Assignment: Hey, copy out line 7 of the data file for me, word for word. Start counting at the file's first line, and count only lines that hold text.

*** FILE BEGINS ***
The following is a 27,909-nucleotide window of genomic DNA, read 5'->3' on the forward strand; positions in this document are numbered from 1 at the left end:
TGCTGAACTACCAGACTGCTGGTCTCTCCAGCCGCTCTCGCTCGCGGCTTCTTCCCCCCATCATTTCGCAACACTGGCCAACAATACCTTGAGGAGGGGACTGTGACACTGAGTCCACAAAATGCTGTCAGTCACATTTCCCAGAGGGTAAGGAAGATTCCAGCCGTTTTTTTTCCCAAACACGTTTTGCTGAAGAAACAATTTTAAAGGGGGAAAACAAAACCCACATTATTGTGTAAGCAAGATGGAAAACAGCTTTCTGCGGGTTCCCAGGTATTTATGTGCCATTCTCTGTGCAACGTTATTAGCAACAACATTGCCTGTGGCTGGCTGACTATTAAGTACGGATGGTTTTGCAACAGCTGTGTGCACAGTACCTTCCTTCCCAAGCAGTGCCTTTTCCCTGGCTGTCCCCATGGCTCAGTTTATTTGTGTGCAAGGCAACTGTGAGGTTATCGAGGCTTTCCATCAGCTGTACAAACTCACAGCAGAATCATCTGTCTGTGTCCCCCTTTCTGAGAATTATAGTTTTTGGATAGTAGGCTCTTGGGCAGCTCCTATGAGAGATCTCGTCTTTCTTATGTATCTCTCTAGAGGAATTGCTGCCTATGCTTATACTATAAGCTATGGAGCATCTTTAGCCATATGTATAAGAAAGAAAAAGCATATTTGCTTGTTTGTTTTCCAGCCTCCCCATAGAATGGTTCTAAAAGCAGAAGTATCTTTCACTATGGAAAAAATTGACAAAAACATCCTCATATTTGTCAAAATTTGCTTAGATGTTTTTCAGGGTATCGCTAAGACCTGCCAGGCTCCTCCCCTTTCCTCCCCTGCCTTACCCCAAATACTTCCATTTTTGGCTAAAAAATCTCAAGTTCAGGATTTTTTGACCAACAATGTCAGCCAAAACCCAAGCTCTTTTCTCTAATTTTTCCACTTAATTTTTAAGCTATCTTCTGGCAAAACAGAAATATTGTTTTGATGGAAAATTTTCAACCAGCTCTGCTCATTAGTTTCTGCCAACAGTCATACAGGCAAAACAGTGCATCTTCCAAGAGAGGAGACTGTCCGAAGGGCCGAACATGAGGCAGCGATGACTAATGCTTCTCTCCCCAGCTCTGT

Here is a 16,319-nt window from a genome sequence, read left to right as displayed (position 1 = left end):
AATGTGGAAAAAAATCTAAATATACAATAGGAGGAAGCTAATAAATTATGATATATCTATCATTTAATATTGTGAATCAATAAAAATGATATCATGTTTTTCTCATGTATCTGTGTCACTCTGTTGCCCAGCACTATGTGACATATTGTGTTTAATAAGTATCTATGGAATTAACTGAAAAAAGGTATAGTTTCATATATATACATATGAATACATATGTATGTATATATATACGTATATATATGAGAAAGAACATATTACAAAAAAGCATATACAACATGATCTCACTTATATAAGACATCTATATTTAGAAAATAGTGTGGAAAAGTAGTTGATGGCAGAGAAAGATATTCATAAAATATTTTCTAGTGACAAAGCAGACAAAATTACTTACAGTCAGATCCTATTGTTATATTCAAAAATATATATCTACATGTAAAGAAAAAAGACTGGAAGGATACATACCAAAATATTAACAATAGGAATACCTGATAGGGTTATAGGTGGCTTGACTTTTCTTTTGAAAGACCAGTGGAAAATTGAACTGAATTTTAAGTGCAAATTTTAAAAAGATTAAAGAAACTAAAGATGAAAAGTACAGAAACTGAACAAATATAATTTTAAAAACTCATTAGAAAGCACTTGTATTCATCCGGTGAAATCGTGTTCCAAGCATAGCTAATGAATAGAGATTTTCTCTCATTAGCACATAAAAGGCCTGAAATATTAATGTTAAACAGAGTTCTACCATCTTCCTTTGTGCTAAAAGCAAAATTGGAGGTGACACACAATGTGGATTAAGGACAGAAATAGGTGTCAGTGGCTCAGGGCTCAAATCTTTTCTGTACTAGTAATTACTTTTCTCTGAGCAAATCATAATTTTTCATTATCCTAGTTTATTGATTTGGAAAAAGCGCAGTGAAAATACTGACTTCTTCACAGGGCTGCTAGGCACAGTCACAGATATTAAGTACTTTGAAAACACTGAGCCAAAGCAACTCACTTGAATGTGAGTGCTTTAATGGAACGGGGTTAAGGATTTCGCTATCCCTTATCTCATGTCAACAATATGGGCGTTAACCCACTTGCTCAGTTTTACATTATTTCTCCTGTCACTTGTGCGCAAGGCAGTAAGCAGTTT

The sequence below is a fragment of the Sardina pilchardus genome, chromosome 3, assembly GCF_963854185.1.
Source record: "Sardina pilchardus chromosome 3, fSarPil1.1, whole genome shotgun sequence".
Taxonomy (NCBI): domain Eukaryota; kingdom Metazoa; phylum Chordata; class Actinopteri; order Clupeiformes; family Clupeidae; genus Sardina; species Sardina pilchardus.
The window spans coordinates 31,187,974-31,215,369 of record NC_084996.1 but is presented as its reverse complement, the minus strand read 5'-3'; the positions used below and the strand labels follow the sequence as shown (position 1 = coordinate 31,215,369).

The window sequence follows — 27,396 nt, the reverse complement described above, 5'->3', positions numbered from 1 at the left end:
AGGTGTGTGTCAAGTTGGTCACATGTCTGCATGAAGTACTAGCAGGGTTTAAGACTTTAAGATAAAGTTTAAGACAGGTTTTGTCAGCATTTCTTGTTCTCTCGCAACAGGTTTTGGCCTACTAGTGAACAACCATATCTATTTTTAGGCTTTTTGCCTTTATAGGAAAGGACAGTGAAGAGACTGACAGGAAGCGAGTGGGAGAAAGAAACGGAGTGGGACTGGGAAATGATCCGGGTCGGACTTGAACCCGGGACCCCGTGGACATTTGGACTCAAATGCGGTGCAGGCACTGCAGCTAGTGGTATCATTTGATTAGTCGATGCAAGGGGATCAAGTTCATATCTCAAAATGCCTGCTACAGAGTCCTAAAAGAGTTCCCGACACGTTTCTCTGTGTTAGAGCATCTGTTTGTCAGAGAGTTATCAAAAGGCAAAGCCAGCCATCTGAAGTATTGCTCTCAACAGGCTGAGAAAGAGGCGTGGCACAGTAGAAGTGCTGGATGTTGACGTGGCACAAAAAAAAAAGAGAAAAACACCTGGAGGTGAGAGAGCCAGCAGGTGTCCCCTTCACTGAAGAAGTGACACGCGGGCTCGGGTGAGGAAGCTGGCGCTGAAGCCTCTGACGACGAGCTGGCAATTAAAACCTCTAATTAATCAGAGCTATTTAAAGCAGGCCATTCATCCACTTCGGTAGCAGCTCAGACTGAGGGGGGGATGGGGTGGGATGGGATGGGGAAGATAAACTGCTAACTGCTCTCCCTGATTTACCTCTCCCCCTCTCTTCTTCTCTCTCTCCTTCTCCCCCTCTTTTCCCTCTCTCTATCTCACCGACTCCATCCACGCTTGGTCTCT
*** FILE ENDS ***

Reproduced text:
Taxonomy (NCBI): domain Eukaryota; kingdom Metazoa; phylum Chordata; class Actinopteri; order Clupeiformes; family Clupeidae; genus Sardina; species Sardina pilchardus.